House expands aid for brain injuries
The House of Representatives voted last Tuesday on a bill to expand research and surveillance of traumatic brain injuries. The new legislation will also help to ensure that all newborns get adequate screening for genetic or metabolic diseases. The brain trauma bill, passed 392-1 by the House, which has already been approved by the Senate, and the Senate is expected to act soon to send it to President Bush for his signature.
The legislation authorizes National Institutes of Health programs through fiscal year 2011 and directs the Centers for Disease Control and Prevention to conduct a study into national traumatic brain injury trends and identify treatments. It also supports Health Resources Service Administration grants to fund state projects to improve access to rehabilitation.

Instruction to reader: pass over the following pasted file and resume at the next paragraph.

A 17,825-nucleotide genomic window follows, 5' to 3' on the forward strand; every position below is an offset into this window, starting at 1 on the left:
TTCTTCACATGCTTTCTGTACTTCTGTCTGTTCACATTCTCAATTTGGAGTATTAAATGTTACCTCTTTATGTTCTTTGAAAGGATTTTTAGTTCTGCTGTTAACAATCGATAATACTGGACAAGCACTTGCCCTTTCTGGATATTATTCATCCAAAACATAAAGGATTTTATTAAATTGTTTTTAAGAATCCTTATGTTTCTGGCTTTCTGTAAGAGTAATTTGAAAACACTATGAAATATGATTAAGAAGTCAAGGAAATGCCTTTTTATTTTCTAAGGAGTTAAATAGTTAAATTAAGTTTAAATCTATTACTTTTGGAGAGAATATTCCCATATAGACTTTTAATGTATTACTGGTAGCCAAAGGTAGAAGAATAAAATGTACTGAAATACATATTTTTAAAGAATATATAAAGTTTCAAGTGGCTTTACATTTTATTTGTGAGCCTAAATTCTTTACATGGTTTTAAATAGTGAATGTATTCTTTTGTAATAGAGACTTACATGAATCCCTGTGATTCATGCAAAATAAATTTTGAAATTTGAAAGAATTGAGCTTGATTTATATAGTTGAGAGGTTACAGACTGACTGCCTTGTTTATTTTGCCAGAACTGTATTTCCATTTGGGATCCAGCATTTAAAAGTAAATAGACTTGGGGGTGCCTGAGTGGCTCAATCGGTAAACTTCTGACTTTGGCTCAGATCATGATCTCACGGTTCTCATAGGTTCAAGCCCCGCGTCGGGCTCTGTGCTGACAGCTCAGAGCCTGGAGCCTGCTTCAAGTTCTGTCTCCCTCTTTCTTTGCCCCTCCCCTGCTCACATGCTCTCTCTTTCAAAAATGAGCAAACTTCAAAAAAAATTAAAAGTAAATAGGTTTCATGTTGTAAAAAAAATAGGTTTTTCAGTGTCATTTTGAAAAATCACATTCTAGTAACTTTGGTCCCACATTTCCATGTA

Representative Bill Pascrell, D-N.J., was a chief sponsor of the bill, and said that up to two-thirds of those wounded in Iraq have injuries affecting the brain, and many, especially those from the National Guard and the Reserves, have to turn to civilian care because their injuries are initially misdiagnosed or go undiagnosed.
This is a huge step in the care and resources that will be available to those suffering from traumatic brain injuries. You can read more on the bill and the positive effects it will have for those in need here.
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